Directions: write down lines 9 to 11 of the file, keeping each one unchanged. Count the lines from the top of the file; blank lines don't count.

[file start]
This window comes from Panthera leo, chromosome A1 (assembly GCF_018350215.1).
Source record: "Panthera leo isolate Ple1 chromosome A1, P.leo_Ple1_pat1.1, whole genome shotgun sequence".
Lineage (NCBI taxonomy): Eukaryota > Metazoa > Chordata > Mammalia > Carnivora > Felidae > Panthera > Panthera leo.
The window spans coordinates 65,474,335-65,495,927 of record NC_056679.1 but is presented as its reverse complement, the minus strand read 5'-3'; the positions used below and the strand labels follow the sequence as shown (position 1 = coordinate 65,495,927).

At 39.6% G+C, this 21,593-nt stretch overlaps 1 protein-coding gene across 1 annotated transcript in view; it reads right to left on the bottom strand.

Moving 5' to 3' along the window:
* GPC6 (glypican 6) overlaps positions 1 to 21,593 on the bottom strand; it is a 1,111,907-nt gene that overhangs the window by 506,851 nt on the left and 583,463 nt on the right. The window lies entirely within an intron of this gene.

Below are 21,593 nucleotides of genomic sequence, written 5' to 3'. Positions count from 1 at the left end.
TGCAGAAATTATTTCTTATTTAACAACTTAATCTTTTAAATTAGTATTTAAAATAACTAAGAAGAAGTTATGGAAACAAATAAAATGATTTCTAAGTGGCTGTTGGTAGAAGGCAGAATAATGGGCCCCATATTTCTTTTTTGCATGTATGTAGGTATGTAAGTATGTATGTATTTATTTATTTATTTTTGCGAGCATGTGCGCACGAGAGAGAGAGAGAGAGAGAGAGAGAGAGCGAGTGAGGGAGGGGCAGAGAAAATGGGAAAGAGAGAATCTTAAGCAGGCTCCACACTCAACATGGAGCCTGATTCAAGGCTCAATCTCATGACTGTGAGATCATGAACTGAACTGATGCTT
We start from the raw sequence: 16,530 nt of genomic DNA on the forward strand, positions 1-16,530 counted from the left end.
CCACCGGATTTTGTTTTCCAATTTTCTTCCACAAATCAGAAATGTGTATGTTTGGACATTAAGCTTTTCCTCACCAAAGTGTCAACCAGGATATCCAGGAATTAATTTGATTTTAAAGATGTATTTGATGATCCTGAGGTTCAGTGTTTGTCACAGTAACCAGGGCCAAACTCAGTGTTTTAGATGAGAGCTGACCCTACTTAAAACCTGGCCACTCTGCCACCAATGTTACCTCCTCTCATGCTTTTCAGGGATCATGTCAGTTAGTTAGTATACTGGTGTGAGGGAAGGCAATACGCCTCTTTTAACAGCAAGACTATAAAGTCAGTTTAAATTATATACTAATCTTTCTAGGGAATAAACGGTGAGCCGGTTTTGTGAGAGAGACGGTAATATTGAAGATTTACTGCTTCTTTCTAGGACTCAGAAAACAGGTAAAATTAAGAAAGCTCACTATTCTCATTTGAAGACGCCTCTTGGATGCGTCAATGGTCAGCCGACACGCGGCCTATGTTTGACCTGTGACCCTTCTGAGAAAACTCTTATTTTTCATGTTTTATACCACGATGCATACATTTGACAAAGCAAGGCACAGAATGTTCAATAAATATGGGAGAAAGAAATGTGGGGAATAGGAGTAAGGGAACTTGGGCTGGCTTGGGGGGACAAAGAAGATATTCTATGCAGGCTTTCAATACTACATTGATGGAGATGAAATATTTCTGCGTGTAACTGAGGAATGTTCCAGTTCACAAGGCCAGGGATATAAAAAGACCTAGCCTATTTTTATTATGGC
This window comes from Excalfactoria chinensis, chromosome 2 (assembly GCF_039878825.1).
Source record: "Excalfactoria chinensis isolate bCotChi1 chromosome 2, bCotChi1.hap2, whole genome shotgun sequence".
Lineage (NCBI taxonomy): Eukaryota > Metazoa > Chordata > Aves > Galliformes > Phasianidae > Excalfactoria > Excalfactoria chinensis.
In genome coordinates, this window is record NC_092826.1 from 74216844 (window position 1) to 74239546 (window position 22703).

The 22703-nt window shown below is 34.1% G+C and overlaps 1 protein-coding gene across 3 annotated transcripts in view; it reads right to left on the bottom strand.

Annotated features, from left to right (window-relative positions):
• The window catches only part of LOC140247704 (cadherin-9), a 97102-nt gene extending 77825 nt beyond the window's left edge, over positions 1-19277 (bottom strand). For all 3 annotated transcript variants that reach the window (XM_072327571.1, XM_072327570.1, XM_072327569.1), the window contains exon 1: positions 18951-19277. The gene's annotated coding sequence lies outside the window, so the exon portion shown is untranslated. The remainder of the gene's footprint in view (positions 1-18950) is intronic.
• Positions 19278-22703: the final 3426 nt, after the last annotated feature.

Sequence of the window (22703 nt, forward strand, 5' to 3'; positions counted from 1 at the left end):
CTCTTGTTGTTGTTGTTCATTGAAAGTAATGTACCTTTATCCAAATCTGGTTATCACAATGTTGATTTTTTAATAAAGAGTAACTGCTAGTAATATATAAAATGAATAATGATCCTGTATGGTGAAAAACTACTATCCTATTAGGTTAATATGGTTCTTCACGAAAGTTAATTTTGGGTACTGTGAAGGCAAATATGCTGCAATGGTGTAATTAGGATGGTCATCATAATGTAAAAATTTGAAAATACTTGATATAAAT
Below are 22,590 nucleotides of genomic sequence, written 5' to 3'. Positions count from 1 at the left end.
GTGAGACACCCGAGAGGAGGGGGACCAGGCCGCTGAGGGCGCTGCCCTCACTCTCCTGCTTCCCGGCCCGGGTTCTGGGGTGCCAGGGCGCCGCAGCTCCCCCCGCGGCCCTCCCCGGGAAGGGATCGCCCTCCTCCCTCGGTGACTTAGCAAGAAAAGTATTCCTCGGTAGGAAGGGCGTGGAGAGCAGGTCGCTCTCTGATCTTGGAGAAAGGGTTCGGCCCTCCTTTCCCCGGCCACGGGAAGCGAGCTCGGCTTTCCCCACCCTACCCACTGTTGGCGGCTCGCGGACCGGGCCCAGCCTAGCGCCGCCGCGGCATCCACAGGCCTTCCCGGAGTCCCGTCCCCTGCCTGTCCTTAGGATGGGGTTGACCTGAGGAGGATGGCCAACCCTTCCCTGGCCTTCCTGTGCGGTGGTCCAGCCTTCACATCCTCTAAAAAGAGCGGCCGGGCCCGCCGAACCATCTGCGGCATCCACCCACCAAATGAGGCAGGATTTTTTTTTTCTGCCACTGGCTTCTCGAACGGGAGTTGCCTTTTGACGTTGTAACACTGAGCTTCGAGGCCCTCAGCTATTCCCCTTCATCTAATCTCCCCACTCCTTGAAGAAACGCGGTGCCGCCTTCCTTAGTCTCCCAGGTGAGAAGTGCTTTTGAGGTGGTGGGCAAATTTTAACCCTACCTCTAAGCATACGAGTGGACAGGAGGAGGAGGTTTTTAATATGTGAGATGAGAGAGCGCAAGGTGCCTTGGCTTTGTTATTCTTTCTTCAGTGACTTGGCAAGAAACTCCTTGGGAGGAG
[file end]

TGCAGAAATTATTTCTTATTTAACAACTTAATCTTTTAAATTAGTATTTAAAATAACTAAGAAGAAGTTATGGAAACAAATAAAATGATTTCTAAGTGGCTGTTGGTAGAAGGCAGAATAATGGGCCCCATATTTCTTTTTTGCATGTATGTAGGTATGTAAGTATGTATGTATTTATTTATTTATTTTTGCGAGCATGTGCGCACGAGAGAGAGAGAGAGAGAGAGAGAGAGAGCGAGTGAGGGAGGGGCAGAGAAAATGGGAAAGAGAGAATCTTAAGCAGGCTCCACACTCAACATGGAGCCTGATTCAAGGCTCAATCTCATGACTGTGAGATCATGAACTGAACTGATGCTT
We start from the raw sequence: 16,530 nt of genomic DNA on the forward strand, positions 1-16,530 counted from the left end.
CCACCGGATTTTGTTTTCCAATTTTCTTCCACAAATCAGAAATGTGTATGTTTGGACATTAAGCTTTTCCTCACCAAAGTGTCAACCAGGATATCCAGGAATTAATTTGATTTTAAAGATGTATTTGATGATCCTGAGGTTCAGTGTTTGTCACAGTAACCAGGGCCAAACTCAGTGTTTTAGATGAGAGCTGACCCTACTTAAAACCTGGCCACTCTGCCACCAATGTTACCTCCTCTCATGCTTTTCAGGGATCATGTCAGTTAGTTAGTATACTGGTGTGAGGGAAGGCAATACGCCTCTTTTAACAGCAAGACTATAAAGTCAGTTTAAATTATATACTAATCTTTCTAGGGAATAAACGGTGAGCCGGTTTTGTGAGAGAGACGGTAATATTGAAGATTTACTGCTTCTTTCTAGGACTCAGAAAACAGGTAAAATTAAGAAAGCTCACTATTCTCATTTGAAGACGCCTCTTGGATGCGTCAATGGTCAGCCGACACGCGGCCTATGTTTGACCTGTGACCCTTCTGAGAAAACTCTTATTTTTCATGTTTTATACCACGATGCATACATTTGACAAAGCAAGGCACAGAATGTTCAATAAATATGGGAGAAAGAAATGTGGGGAATAGGAGTAAGGGAACTTGGGCTGGCTTGGGGGGACAAAGAAGATATTCTATGCAGGCTTTCAATACTACATTGATGGAGATGAAATATTTCTGCGTGTAACTGAGGAATGTTCCAGTTCACAAGGCCAGGGATATAAAAAGACCTAGCCTATTTTTATTATGGC